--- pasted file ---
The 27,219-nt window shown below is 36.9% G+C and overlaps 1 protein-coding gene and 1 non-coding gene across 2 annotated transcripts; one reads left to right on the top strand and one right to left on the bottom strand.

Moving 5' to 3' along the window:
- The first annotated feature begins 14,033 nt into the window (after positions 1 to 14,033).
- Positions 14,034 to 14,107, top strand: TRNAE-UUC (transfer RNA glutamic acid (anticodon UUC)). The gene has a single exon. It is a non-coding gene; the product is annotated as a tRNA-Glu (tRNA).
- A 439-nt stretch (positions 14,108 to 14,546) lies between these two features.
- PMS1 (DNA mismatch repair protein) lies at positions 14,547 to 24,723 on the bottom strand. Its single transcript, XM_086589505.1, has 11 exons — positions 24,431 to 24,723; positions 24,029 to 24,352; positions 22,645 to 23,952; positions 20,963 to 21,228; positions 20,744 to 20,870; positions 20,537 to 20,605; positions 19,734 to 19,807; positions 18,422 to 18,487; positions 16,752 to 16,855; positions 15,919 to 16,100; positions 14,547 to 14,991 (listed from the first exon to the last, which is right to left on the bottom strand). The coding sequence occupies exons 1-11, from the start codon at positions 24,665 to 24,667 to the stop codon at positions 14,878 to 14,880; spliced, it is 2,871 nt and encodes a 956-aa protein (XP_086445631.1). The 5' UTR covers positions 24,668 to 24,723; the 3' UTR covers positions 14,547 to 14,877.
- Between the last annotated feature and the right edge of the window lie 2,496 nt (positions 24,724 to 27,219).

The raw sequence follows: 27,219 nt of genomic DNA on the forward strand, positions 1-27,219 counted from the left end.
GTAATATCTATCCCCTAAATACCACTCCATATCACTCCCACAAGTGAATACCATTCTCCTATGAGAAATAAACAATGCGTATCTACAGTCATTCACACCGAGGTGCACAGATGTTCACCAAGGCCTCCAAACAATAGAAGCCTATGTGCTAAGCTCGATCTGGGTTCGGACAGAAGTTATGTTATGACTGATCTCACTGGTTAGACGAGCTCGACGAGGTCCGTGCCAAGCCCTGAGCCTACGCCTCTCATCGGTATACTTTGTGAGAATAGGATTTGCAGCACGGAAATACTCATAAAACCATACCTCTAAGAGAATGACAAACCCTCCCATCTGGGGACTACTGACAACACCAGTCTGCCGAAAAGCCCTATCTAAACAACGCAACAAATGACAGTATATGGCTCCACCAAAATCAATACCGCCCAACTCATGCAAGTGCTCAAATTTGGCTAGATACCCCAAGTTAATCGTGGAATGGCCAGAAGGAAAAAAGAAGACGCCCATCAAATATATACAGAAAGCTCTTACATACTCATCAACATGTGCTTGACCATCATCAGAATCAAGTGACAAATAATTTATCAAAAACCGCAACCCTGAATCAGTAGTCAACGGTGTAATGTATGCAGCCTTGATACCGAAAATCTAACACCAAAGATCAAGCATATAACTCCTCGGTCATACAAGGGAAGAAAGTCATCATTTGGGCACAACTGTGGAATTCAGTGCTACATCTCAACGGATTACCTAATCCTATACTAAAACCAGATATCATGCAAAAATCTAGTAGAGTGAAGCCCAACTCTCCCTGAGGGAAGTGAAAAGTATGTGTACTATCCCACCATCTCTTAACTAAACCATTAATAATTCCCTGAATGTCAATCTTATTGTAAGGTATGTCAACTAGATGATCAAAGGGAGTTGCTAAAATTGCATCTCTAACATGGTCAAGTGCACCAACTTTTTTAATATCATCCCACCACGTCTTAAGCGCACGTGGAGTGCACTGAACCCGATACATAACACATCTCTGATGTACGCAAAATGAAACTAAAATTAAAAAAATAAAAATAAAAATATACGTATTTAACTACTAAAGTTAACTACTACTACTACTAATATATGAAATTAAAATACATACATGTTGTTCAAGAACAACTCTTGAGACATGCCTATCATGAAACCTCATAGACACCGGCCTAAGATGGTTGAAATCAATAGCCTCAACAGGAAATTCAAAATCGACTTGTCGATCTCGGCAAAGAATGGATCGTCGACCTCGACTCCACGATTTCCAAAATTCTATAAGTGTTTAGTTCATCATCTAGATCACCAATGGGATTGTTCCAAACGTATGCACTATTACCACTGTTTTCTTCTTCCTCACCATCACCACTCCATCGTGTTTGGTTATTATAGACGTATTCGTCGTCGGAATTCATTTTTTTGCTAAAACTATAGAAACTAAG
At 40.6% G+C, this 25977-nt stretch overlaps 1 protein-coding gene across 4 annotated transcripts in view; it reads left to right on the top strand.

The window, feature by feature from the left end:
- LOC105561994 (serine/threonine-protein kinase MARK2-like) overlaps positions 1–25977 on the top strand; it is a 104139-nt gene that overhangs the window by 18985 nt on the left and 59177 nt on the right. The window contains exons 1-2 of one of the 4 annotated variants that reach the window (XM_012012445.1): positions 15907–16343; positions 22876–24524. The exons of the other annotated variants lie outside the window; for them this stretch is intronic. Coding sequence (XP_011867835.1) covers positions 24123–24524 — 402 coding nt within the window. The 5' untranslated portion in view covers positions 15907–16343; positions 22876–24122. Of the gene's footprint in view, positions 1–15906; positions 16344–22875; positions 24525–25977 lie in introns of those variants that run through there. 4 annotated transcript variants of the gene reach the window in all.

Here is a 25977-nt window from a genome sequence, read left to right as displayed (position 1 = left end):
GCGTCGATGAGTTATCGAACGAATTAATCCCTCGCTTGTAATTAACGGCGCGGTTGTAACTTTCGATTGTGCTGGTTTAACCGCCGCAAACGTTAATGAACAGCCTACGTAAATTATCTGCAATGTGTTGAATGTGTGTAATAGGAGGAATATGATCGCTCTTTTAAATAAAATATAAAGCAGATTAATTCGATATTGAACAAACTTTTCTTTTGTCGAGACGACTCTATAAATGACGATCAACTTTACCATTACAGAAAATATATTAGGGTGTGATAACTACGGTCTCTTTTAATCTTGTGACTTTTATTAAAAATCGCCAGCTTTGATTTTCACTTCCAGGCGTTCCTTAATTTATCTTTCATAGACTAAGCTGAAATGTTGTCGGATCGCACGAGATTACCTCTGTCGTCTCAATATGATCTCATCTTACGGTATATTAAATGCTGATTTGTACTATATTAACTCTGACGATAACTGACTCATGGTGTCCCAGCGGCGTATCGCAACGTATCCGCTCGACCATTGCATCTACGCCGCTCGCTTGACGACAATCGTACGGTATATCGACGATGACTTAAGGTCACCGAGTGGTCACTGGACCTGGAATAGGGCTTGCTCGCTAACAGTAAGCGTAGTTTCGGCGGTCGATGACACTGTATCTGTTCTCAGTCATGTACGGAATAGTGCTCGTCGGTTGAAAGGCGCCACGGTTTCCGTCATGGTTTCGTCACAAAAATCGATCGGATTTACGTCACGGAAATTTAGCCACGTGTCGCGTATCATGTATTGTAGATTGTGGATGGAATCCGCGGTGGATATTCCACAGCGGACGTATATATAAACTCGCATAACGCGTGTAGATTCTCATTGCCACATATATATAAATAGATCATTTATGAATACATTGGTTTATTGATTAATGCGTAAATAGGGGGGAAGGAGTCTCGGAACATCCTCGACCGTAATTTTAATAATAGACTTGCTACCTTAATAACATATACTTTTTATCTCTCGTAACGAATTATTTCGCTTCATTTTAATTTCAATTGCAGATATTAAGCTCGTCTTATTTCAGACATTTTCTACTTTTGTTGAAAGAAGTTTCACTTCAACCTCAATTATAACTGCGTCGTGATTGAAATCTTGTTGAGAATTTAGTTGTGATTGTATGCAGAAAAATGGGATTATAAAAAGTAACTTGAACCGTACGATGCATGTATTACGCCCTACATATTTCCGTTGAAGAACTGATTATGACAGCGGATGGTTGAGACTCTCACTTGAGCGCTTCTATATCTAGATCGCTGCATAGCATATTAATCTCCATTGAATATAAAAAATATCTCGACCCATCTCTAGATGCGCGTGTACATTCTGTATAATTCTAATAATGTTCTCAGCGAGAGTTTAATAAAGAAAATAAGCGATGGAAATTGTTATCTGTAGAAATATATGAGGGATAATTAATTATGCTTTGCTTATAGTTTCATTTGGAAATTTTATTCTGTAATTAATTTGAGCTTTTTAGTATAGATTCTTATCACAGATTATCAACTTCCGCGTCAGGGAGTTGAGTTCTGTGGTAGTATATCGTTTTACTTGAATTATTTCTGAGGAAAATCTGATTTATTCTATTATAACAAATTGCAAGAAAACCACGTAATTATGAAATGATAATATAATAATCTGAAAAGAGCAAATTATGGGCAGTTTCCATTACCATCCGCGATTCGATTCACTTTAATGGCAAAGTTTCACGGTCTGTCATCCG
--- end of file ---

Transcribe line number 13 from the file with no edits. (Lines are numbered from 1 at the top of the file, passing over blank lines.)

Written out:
Here is a 25977-nt window from a genome sequence, read left to right as displayed (position 1 = left end):